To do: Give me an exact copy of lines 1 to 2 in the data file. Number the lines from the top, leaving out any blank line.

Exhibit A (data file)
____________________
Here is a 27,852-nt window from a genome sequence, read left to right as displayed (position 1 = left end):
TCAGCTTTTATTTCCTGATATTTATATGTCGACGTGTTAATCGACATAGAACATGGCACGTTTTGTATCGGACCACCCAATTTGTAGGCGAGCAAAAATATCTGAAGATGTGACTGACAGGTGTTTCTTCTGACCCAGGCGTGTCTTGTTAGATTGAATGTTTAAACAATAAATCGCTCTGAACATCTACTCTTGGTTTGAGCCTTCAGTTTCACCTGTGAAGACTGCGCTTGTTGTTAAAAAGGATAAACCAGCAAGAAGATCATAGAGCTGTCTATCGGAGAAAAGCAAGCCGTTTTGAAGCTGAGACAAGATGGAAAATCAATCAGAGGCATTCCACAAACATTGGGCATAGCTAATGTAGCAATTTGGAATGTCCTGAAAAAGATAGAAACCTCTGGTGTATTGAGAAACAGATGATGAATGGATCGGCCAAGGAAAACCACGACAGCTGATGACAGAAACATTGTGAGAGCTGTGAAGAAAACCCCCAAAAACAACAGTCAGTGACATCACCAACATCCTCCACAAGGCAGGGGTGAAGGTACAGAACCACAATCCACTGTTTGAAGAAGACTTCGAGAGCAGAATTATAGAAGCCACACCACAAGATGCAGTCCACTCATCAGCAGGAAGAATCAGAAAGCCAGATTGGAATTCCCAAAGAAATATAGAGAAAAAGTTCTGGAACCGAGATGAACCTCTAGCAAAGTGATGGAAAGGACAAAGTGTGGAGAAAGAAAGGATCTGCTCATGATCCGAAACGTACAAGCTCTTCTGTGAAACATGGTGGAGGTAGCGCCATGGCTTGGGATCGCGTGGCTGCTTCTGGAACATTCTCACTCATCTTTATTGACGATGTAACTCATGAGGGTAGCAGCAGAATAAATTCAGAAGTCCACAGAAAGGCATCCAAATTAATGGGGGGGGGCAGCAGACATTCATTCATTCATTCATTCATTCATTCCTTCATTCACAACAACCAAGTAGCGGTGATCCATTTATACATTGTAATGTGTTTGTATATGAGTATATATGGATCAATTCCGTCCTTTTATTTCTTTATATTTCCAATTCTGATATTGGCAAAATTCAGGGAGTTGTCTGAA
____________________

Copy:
Here is a 27,852-nt window from a genome sequence, read left to right as displayed (position 1 = left end):
TCAGCTTTTATTTCCTGATATTTATATGTCGACGTGTTAATCGACATAGAACATGGCACGTTTTGTATCGGACCACCCAATTTGTAGGCGAGCAAAAATATCTGAAGATGTGACTGACAGGTGTTTCTTCTGACCCAGGCGTGTCTTGTTAGATTGAATGTTTAAACAATAAATCGCTCTGAACATCTACTCTTGGTTTGAGCCTTCAGTTTCACCTGTGAAGACTGCGCTTGTTGTTAAAAAGGATAAACCAGCAAGAAGATCATAGAGCTGTCTATCGGAGAAAAGCAAGCCGTTTTGAAGCTGAGACAAGATGGAAAATCAATCAGAGGCATTCCACAAACATTGGGCATAGCTAATGTAGCAATTTGGAATGTCCTGAAAAAGATAGAAACCTCTGGTGTATTGAGAAACAGATGATGAATGGATCGGCCAAGGAAAACCACGACAGCTGATGACAGAAACATTGTGAGAGCTGTGAAGAAAACCCCCAAAAACAACAGTCAGTGACATCACCAACATCCTCCACAAGGCAGGGGTGAAGGTACAGAACCACAATCCACTGTTTGAAGAAGACTTCGAGAGCAGAATTATAGAAGCCACACCACAAGATGCAGTCCACTCATCAGCAGGAAGAATCAGAAAGCCAGATTGGAATTCCCAAAGAAATATAGAGAAAAAGTTCTGGAACCGAGATGAACCTCTAGCAAAGTGATGGAAAGGACAAAGTGTGGAGAAAGAAAGGATCTGCTCATGATCCGAAACGTACAAGCTCTTCTGTGAAACATGGTGGAGGTAGCGCCATGGCTTGGGATCGCGTGGCTGCTTCTGGAACATTCTCACTCATCTTTATTGACGATGTAACTCATGAGGGTAGCAGCAGAATAAATTCAGAAGTCCACAGAAAGGCATCCAAATTAATGGGGGGGGGCAGCAGACATTCATTCATTCATTCATTCATTCATTCCTTCATTCACAACAACCAAGTAGCGGTGATCCATTTATACATTGTAATGTGTTTGTATATGAGTATATATGGATCAATTCCGTCCTTTTATTTCTTTATATTTCCAATTCTGATATTGGCAAAATTCAGGGAGTTGTCTGAA